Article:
Eyes in the Sky

[Alternative Title (with apologies to the late David Bowie): Space Oddity Oceanography]

Did you know that in addition to working in the field and laboratory, there are oceanographers that use satellites to study the ocean from space?

Satellite image of the WCOA2016 cruise off Baja California, Mexico (ship not to scale). Image credit: Joint Polar Satellite System
Satellite image of the WCOA2016 cruise off Baja California, Mexico (ship not to scale). Image credit: Joint Polar Satellite System

Satellites can provide information about regions of the ocean where direct measurements aren’t possible or regular, and help with the identification of global trends and seasonal changes in the surface ocean. From satellite information, scientists can analyze sea surface temperature, measure surface winds to support weather forecasts, determine sea surface salinity and measure how much sediment and plant life is in the water.

One area of research for NOAA satellite oceanographers is the study of ocean color. The color of ocean water changes based on how much phytoplankton (single-celled plants), sediment and decomposing material is in the water. In order to correctly analyze ocean color from satellites, scientists need to collect in-water measurements.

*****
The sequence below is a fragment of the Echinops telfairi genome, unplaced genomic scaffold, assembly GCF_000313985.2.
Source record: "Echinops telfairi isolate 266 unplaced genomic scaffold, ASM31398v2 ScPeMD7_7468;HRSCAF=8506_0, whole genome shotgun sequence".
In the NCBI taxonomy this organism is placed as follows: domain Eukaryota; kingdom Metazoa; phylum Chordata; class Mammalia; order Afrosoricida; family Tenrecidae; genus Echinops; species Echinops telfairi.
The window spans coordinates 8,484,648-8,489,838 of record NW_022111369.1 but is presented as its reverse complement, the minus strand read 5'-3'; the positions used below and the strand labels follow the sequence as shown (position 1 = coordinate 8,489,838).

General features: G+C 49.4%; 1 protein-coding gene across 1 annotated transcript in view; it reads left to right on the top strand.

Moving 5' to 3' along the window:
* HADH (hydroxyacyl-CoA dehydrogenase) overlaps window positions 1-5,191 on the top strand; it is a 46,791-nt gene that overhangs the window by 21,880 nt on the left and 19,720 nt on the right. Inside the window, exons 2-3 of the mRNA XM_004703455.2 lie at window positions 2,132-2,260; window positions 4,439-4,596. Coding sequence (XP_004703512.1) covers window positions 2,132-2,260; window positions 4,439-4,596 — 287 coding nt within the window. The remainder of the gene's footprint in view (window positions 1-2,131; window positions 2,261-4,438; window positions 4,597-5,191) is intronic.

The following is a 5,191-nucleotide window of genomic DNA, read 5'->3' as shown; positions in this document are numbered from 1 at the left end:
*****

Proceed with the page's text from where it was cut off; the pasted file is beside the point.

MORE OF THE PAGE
Charles Kovach collecting measurements; Point Conception lighthouse in the background. Photo credit: Emma Hodgson

One of our cruise participants, Charles Kovach, is working with scientists from NOAA’s Satellite Oceanography and Climatology Division to collecting in-water measurements that will help satellite oceanographers improve measurements of ocean color from satellites. Charles is also conducting experiments on the cruise to help with the development of tools for measuring ocean acidification from space. This work will help NOAA monitor environmental conditions from space on a regular basis.

Processed satellite image showing chlorophyll (a plant pigment) in the cruise area. Chlorophyll is used as a proxy for phytoplankton abundance. Image credit: NOAA NESDIS
Processed satellite image showing chlorophyll (a plant pigment) in the cruise area. Chlorophyll is used as a proxy for phytoplankton abundance. Image credit: NOAA NESDIS

Emily Smail NOAA NESDIS STARAuthor: Emily Smail, NOAA NESDIS STAR Satellite Oceanography and Climatology Division

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